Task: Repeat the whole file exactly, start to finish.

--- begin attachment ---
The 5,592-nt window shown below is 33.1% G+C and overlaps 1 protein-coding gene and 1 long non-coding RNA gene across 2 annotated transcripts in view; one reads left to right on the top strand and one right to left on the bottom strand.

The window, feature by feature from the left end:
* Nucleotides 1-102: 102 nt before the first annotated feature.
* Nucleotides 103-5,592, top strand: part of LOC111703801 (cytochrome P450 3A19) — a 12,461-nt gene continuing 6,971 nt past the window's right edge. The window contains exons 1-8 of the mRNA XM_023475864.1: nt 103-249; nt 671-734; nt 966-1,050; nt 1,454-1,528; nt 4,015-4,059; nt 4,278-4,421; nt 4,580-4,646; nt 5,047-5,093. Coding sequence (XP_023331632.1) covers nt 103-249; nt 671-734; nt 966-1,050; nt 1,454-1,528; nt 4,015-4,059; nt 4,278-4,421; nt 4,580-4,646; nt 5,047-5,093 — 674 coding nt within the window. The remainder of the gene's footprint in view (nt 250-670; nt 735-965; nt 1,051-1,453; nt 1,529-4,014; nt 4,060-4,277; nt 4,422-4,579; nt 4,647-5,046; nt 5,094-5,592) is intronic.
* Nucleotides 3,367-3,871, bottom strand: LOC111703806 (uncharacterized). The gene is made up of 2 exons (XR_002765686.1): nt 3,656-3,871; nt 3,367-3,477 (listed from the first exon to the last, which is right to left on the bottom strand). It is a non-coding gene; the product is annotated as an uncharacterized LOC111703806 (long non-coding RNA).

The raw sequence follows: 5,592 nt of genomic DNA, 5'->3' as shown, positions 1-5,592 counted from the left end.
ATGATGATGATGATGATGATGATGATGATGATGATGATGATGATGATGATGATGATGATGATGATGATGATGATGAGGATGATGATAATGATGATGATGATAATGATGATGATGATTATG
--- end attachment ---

The 5,592-nt window shown below is 33.1% G+C and overlaps 1 protein-coding gene and 1 long non-coding RNA gene across 2 annotated transcripts in view; one reads left to right on the top strand and one right to left on the bottom strand.

The window, feature by feature from the left end:
* Nucleotides 1-102: 102 nt before the first annotated feature.
* Nucleotides 103-5,592, top strand: part of LOC111703801 (cytochrome P450 3A19) — a 12,461-nt gene continuing 6,971 nt past the window's right edge. The window contains exons 1-8 of the mRNA XM_023475864.1: nt 103-249; nt 671-734; nt 966-1,050; nt 1,454-1,528; nt 4,015-4,059; nt 4,278-4,421; nt 4,580-4,646; nt 5,047-5,093. Coding sequence (XP_023331632.1) covers nt 103-249; nt 671-734; nt 966-1,050; nt 1,454-1,528; nt 4,015-4,059; nt 4,278-4,421; nt 4,580-4,646; nt 5,047-5,093 — 674 coding nt within the window. The remainder of the gene's footprint in view (nt 250-670; nt 735-965; nt 1,051-1,453; nt 1,529-4,014; nt 4,060-4,277; nt 4,422-4,579; nt 4,647-5,046; nt 5,094-5,592) is intronic.
* Nucleotides 3,367-3,871, bottom strand: LOC111703806 (uncharacterized). The gene is made up of 2 exons (XR_002765686.1): nt 3,656-3,871; nt 3,367-3,477 (listed from the first exon to the last, which is right to left on the bottom strand). It is a non-coding gene; the product is annotated as an uncharacterized LOC111703806 (long non-coding RNA).

The raw sequence follows: 5,592 nt of genomic DNA, 5'->3' as shown, positions 1-5,592 counted from the left end.
ATGATGATGATGATGATGATGATGATGATGATGATGATGATGATGATGATGATGATGATGATGATGATGATGATGAGGATGATGATAATGATGATGATGATAATGATGATGATGATTATG